Supply Chain Whiplash

Supply Chain Whiplash

Before Covid became a worldwide pandemic, most people never gave much thought to these two words; supply chain. At the outset of the lockdowns, it seemed that everyone was struggling to find toilet paper, flour, yeast, Lysol wipes, alcohol, and hand sanitizer to name a few.

Eventually, things stabilized and the stores were stocked with those basics we needed. Simple supply and demand theory can explain what happened. There was an unanticipated uptick in demand for certain products and the companies that produce them didn’t have enough stock to keep up with it. Additionally, production was hampered by quarantines and the uncertainty of the crisis at hand.

Fast forward to the present. Covid has evolved. It hasn’t gone away, it keeps coming back in some way, shape or form, yet the drastic measures of early 2021 seem to have gone away, for now. For the most part, lockdowns are infrequent, vaccines are readily available and people are back at work.

Yet we find ourselves once again struggling to find certain products. The news is filled with stories about items that at one point or another are in short supply; baby formula, sriracha sauce, microprocessing chips, and others. If all of this has your head spinning you might be experiencing a case of Supply Chain Whiplash.

One dictionary definition of whiplash is “to affect adversely, as by a sudden change.” Medically, whiplash is a symptom of pain that occurs hours or days after a traumatic event or physical impact. The expression “you don’t know what hit you” might be an apt analogy. We seem to be going from one thing to another, by the time we realize what is going on we can feel overwhelmed. We are experiencing a confluence of supply chain traumas and somehow right now we seemingly have come to the realization that isn’t going away tomorrow.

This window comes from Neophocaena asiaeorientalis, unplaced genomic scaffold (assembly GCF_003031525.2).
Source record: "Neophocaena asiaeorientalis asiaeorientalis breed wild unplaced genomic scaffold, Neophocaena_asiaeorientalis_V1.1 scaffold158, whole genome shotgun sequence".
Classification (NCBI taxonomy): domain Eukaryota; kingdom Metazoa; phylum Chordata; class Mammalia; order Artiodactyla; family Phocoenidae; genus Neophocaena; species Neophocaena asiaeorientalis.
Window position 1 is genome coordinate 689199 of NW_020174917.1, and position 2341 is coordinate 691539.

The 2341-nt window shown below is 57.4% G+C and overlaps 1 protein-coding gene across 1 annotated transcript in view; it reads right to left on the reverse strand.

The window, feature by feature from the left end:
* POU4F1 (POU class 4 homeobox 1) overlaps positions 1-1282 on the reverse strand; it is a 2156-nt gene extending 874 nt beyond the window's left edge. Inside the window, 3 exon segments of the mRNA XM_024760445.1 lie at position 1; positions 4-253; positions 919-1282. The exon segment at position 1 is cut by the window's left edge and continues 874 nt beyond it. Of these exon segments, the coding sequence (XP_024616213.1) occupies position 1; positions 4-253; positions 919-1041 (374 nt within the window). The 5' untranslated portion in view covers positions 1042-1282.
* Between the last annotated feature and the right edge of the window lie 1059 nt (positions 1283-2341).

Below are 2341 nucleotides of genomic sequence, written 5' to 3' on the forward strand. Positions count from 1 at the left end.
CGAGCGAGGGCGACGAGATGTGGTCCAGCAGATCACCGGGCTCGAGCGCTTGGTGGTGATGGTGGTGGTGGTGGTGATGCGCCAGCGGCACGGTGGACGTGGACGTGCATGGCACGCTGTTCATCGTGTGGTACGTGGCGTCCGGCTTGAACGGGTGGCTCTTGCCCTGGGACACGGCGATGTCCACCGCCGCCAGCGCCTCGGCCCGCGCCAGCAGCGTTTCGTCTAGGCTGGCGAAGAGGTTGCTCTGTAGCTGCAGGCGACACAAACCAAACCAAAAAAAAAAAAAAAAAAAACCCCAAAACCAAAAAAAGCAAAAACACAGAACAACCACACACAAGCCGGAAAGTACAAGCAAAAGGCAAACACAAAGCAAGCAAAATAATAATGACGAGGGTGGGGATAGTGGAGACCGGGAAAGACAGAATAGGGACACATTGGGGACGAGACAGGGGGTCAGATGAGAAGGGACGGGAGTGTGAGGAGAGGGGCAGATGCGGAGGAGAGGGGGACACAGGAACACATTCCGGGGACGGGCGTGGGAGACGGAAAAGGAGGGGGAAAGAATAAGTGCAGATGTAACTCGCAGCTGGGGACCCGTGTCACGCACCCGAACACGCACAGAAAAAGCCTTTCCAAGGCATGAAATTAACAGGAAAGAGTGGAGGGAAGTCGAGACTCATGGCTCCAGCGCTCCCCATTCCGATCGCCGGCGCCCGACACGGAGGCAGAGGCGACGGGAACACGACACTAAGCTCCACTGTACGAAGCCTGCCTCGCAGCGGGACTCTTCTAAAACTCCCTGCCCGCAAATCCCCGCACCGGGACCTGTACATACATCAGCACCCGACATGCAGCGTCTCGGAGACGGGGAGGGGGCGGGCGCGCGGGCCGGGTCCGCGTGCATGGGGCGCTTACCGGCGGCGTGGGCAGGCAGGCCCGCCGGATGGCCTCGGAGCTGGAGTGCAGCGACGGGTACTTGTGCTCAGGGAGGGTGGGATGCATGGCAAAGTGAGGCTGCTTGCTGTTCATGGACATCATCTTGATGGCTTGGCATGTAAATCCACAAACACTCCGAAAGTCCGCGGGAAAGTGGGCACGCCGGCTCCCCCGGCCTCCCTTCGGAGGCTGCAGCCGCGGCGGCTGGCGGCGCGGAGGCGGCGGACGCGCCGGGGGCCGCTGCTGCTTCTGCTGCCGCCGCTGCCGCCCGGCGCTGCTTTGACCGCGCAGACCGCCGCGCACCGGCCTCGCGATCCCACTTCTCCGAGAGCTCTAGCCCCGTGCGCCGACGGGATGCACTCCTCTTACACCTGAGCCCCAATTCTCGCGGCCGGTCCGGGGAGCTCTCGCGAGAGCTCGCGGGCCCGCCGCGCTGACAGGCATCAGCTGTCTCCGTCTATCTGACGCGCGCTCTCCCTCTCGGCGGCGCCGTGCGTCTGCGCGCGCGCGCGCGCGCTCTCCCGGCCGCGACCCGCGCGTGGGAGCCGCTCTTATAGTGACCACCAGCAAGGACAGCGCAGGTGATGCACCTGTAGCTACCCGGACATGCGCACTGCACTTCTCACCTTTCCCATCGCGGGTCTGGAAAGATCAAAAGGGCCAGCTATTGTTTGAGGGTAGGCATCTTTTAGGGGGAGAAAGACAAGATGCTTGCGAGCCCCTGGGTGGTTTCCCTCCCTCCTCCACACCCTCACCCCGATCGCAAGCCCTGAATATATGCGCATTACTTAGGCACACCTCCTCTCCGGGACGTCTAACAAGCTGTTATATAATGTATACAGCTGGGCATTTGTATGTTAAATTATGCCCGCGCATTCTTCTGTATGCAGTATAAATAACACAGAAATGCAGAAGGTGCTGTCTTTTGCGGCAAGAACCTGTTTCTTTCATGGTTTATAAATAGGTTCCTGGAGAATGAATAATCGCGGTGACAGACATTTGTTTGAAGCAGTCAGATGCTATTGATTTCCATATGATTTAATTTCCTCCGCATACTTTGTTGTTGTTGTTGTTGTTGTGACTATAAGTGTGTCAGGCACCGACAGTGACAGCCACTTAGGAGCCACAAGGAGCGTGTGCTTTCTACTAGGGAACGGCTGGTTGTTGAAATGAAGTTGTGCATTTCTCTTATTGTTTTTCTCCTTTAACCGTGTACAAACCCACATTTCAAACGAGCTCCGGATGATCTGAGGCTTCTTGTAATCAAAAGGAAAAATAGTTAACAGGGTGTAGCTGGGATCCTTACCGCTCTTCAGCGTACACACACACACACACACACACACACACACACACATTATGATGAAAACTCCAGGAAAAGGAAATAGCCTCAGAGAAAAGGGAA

I am reluctant to invoke the “S” word – shortage because that implies a scarcity of the product and a hindrance to producing more to make up for the shortfall. As someone who lived through the gas lines of the 1970s, this glitch doesn’t even come close. 

Back then, the US did not have the oil production it has now, there was an embargo put in place by OPEC who had no intention of increasing production, and even if they were inclined to, the US refineries would not have been able to handle the influx. That was an actual shortage. Unwinding it was not resolved simply by turning on the spigot, it took years.

I prefer a more optimistic view and see what is going on today more as sporadic interruptions. Understandable, explainable, albeit frustrating interruptions. Most of them make sense. In simple terms, Covid threw the whole supply chain off the tracks. Much of it was corrected but certain issues remained.

Products were still stuck in China with not enough ships or containers to get them here. When they got here, dockworkers could have worked 24 hours a day and still wouldn’t have enough trucks to load them on or drivers to take them away.

Other things came into play; China’s zero tolerance policy for Covid shut down Shanghai. Geopolitical events (among other factors) caused disruption to the flow of oil causing an increase in the price of diesel. Warehouse space was filled with items that hadn’t yet been sold leaving little room for new products coming in. Any further disruption to this very precarious situation could cause more interruption. So for example, contamination at a baby formula factory, coupled with everything else we just mentioned caused an “S” word for that very important product. Credit cooperation between government and business for a quick response to help relieve that crisis.

Now it seems everywhere you turn there is a news item reflecting some sort of disruption to the supply chain. At the same time, some experts repeatedly say that these disruptions may continue for a bit and others are more optimistic. This space is meant to disseminate information and is not meant for predictions. What I can urge for now is to be on the lookout for crucial information that can have a huge impact on your own business’ supply chain.

Stay tuned to this column for updates on what is happening to the supply chain. For now, a large real estate company conducted a survey that shows demand for warehouse space at all-time high levels. The largest port in the US, in southern California, is facing a possible labor disruption as early as July 1, 2022 that would have a profound effect on the supply chain. The “S” word keeps showing up in the news.

The major carriers are adapting to the current situation. It’s always best to have The SPL Group help you sort through these complexities. Our white glove service ensures that you are up to date on the latest from all the carriers and if there is money to be saved, we will find it for you. Contact us to see how one of our shipping concierges can help your business with all your shipping/logistics needs.

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